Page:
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Planting Instructions for Hibiscus (rose mallow, perennial hibiscus):

Bloom Time:  Summer and Fall Light:  Full sun to part sun
Soil:  Humus-rich, moist but well-drained Moisture:  Dry when dormant, regular watering when growing
Planting Depth:  2 to 4" deep, top with 1 to 2" of mulch Spacing:  36" or more

Upon arrival:  Unpack box and check that you have everything on your packing list. Bare root Hibiscus can be dry while dormant but should be planted within a day or two.

Soil/Location:  Plant your Hibiscus in full sun to part sun in humus-rich, moist but well-drained soil. Avoid too much shade as this can cause some varieties to get too leggy plus plants will be much more prone to damage from the Hibiscus sawfly. They also prefer a garden that gets regular water in the summer but stays somewhat dry in the winter. Add compost or peat humus to enrich and loosen the soil and remember to keep the soil light and airy for perennials, so cover them with loose soil and don't pack the ground after planting.

Moisture:  Hibiscus enjoy consistent moisture while actively growing in the summer however they should never be given supplemental water while dormant or they could fail to sprout and may eventually rot. Once established the deep tap roots help them to be fairly drought tolerant but regular water will help them bloom from summer until frost.

Spacing:  Give each plant 36" or more of space, although they can be underplanted with spring flowering bulbs or groundcovers.

Depth:  Plant with the top of the crown about 2 to 4" below the soil so that a good portion of the old stems are buried. New sprouts will only emerge from below the soil and any new buds (bumps at the top of the crown/base of the stems) must be covered. Top with 1 to 2" of mulch after planting.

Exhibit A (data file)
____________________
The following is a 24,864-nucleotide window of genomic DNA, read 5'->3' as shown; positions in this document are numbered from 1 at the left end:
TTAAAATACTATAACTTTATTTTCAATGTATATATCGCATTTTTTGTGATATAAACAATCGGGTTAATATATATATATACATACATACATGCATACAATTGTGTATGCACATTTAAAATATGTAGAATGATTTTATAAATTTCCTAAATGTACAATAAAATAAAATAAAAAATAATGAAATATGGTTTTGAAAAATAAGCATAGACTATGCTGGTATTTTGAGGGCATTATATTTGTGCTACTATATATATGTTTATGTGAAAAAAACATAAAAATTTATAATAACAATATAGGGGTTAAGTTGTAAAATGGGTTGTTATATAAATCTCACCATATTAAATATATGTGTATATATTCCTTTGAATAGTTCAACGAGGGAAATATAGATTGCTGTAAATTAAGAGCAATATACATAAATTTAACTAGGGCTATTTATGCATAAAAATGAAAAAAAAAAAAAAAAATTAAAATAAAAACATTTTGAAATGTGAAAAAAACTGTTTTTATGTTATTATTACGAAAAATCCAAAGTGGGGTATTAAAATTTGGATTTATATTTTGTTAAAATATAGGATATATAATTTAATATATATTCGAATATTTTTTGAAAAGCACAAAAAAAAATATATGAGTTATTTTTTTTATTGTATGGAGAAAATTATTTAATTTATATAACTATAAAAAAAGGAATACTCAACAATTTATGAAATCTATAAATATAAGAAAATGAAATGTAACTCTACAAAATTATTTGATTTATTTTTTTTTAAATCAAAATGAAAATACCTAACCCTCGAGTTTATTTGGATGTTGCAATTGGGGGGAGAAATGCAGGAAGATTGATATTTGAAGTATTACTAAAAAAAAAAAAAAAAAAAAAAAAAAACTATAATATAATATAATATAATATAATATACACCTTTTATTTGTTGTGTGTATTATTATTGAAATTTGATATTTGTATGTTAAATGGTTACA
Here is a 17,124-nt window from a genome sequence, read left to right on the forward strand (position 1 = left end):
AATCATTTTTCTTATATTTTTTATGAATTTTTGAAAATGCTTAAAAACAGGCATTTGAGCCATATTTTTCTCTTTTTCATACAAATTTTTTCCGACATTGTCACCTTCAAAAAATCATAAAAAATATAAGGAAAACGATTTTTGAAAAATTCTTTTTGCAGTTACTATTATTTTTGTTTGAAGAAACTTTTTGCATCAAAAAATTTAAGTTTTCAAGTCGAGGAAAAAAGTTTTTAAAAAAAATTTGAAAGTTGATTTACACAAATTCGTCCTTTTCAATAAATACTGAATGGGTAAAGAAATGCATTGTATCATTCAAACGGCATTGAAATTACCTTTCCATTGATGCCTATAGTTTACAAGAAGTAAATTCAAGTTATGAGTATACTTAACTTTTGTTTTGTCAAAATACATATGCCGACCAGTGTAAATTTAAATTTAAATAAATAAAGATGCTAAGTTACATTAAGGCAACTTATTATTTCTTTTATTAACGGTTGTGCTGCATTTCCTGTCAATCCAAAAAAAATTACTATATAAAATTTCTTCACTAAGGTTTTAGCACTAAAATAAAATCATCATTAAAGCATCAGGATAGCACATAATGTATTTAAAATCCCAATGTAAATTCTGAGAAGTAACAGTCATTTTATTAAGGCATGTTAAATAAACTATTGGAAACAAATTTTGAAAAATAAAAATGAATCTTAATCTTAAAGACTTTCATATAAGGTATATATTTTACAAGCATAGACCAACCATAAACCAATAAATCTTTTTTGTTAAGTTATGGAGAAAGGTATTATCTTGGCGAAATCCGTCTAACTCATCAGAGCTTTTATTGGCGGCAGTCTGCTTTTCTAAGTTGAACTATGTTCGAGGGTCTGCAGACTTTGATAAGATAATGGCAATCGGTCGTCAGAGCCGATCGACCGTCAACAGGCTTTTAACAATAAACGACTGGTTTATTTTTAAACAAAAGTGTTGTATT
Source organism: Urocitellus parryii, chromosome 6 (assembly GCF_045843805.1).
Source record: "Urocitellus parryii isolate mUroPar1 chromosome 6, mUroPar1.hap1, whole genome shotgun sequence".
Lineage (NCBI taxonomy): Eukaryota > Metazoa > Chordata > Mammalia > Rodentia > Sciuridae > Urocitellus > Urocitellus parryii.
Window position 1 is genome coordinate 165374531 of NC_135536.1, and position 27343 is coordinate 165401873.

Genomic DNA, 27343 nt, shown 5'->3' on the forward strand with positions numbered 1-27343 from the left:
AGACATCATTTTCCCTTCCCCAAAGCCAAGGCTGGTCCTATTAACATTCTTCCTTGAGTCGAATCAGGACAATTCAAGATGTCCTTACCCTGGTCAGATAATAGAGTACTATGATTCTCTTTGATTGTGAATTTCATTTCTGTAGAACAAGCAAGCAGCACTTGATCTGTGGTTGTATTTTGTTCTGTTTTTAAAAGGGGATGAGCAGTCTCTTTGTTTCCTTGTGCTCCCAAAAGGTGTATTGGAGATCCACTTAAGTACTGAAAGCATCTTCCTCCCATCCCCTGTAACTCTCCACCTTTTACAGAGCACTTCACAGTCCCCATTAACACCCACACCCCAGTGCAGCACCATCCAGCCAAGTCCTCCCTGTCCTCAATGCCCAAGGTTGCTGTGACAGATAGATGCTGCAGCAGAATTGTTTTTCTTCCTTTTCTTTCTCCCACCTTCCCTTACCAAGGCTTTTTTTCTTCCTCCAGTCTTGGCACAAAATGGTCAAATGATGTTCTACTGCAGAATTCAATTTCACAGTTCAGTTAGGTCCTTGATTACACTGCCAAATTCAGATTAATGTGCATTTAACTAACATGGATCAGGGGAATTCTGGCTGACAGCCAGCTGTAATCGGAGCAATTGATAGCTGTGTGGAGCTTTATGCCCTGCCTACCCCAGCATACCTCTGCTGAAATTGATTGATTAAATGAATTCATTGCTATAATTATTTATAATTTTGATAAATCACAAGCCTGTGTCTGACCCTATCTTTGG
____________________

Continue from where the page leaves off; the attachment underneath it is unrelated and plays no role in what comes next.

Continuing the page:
General Instructions:  Amend your garden with compost or peat humus to enrich and loosen the soil. Dig a large enough hole so that the roots are not broken or coiled too much then mix a couple tablespoons of garden food or bone meal into the bottom of the planting hole. Plant the roots at the depth listed above, backfill and then water in once. They prefer a dry start when they are dormant in spring and have no foliage so you should not water them again until they are up and growing and have formed their first set of full leaves. They also should never be given any liquid fertilizer when dormant but don't mind a light foliar feeding later in the summer. Once they are actively growing they enjoy deep watering 2 to 3 times a week or as needed if the soil becomes dry and they wilt.

Landscape Uses: Perennial Hibiscus grow to be large plants with shrublike proportions and work as foundation, anchor, or accent plants in the perennial garden. Because they die back in the winter and come up somewhat late in the spring you can underplant them with spring bulbs or short groundcovers like Ajuga or creeping Sedum to avoid having a bare spot in the garden. Then combine them with other summer blooming plants like daylilies, lilies, clumping Sedum, Echinacea, and hardy Geranium or if you really have a lot of room combine them with Helianthus and large ornamental grasses for a terrific late summer show.

Japanese beetles and the hibiscus sawfly are pests that can attack the flowers and foliage, respectively. Dusting with Sevin and/or spraying with Orthene or another systemic insecticide two to three times per year will help prevent damage.

Hallson Gardens
PO Box 220
Brooklyn, MI 49230

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